A mysterious killer strikes in a city where crime should be impossible.
For generations, police investigations have been unnecessary in the city of Basle. Tiny tracers identify any criminal as soon as an illegal action takes place, and this has made the city virtually crime-free.
But now the city is torn apart by a series of gruesome murders committed by a shadowy figure known only as the Baron of the Mists. And qualified witch and detective Roberta Morgenstern and her young associate Clément Martineau are on the killer's trail.
High-speed chases across rooftops and through the city's winding streets lead Roberta and Clément to the Queen of the Gypsies, the pirates of the lagoon, the practicers of some very dark alchemy, and finally to the deadly Baron of the Mists himself. . . .
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HervÉ Jubert worked as a chauffeur, butcher's assistant, and drummer in a rock band before becoming a writer. He lives in the south of France. Devil's Tango was first published in France.From School Library Journal:
Grade 9 Up—Jubert's second book in a dance-themed fantasy series is a confusing mix of magic, science, and future history. The city of Basle, located in the mountains of Switzerland, is apparently one of the few remaining areas of dry land in the world. A catastrophic flood has wiped out much of civilization and the survivors live in isolated city-states. This information is difficult to ascertain, requiring close attention to detail, a good knowledge of European geography, and several hundred pages. In Basle, crime is virtually unknown. Tiny wind-born particles, called tracers, monitor all areas of the city, making detective work unnecessary. The tracers were invented by the city's witches in return for tolerance of their existence. Improbably, that existence is known to the political bureaucracy but has never leaked to the public. The police detective bureau is at the point of being disbanded when a series of gruesome murders occurs, undetected by the tracers. It is up to Detective Roberta Morgenstern and her lover/dance instructor to find the killer. Though parts of the story are interesting, the phrasing is frequently awkward and many of the plot elements seem thrown together. Witchcraft, herbal medicine, computers, gypsies, golems, genetics, and nanotechnology don't fit together all that neatly. The identity of the killer can be deduced midway through the story, but the explanation of how the victims are chosen stretches logic to the breaking point, even given the existence of magic. Readers will find Elizabeth Knox's Dreamhunter (Farrar, 2006) better written and more entertaining.—Anthony C. Doyle, Livingston High School Library, CA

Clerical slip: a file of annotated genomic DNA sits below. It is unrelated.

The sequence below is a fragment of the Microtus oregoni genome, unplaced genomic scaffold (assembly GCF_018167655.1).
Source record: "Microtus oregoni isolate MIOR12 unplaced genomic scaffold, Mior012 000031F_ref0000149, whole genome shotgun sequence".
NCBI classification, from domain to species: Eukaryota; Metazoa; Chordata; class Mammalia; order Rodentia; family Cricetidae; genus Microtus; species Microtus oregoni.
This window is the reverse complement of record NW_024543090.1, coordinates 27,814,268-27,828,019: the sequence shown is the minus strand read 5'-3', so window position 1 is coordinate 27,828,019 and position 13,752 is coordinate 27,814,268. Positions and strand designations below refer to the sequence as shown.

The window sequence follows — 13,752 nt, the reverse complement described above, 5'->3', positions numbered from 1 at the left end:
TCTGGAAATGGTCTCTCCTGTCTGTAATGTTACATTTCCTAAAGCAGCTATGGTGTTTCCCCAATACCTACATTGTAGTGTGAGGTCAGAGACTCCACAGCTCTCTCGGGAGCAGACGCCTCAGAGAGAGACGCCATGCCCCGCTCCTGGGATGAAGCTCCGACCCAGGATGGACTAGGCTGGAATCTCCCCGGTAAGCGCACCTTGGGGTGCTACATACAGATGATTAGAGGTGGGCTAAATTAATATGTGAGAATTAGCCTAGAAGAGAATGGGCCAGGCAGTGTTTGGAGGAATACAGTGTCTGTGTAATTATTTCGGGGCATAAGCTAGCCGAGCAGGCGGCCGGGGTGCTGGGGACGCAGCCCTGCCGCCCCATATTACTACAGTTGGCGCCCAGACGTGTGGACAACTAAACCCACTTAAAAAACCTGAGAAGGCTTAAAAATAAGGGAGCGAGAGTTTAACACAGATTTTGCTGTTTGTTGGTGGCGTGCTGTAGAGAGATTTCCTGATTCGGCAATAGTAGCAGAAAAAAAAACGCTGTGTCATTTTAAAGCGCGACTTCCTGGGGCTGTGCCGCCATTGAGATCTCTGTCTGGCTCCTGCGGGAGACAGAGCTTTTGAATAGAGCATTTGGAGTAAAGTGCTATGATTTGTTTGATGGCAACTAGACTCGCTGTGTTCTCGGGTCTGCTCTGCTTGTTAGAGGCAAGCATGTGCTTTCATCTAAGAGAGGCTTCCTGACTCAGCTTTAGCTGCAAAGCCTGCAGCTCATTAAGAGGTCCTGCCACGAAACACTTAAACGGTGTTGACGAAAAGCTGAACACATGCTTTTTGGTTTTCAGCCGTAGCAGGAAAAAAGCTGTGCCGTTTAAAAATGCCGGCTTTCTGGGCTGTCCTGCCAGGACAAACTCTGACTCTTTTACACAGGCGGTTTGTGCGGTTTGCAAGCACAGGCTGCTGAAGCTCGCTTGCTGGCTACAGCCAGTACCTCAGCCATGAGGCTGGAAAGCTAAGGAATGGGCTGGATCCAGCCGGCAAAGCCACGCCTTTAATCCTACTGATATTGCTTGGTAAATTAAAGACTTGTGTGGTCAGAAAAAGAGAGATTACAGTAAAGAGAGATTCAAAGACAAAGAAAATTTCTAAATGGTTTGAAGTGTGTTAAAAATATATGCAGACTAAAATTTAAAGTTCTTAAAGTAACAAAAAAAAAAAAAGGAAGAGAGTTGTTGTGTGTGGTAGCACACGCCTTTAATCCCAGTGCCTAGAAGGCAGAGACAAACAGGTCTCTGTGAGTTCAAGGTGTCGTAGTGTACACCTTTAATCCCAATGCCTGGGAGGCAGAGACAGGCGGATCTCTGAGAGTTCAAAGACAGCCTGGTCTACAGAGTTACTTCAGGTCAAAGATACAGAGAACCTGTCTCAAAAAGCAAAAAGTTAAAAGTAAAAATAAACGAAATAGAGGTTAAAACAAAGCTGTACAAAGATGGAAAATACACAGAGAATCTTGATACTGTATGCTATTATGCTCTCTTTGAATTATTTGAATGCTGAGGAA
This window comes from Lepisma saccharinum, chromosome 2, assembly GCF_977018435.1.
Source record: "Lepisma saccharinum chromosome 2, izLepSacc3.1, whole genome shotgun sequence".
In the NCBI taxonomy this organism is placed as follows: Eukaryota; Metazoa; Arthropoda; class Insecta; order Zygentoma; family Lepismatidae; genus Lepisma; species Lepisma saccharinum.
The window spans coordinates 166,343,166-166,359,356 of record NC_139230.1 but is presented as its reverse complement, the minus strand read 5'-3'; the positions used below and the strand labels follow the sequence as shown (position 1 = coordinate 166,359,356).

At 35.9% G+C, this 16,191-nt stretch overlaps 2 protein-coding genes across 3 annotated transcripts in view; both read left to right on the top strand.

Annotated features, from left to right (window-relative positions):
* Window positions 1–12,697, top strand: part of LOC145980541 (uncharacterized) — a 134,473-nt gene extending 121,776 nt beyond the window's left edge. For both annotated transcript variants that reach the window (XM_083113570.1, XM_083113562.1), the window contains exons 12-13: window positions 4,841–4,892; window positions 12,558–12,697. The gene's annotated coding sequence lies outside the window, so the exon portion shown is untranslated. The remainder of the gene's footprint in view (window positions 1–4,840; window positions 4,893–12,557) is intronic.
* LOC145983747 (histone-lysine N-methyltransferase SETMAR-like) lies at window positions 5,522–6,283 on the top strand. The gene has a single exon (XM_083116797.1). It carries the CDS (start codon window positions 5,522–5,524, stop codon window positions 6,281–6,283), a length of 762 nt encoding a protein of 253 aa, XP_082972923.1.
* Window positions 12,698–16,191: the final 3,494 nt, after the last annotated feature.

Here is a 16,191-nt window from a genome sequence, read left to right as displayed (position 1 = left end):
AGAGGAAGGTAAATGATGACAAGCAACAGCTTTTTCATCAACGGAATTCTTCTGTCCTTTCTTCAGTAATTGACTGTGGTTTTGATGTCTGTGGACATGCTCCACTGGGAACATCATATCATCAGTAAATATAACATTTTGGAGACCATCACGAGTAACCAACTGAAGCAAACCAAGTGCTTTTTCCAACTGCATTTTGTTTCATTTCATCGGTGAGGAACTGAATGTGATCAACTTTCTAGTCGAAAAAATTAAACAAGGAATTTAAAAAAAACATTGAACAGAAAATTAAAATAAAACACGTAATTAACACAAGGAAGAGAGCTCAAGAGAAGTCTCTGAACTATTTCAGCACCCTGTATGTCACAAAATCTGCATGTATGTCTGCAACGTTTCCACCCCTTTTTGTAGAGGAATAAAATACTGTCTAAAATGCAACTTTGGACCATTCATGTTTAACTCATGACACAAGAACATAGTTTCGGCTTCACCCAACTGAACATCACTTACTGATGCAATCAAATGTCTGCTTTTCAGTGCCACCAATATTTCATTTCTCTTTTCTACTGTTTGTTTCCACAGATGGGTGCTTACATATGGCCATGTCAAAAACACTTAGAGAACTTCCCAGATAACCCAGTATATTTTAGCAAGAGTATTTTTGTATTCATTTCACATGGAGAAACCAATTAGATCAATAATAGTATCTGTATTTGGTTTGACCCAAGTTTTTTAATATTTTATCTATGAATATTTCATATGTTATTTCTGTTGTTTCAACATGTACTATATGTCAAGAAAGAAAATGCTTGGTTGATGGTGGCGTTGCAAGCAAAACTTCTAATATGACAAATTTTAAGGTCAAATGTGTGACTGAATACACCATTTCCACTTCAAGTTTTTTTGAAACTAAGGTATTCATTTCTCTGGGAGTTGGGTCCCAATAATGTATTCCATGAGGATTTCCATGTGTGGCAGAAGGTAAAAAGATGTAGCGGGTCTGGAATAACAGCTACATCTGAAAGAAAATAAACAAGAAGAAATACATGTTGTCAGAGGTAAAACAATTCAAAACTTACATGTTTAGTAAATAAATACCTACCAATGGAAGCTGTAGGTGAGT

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Book Description Eos, 2006. Library Binding. Book Condition: New. Tra. Bookseller Inventory # DADAX0060777214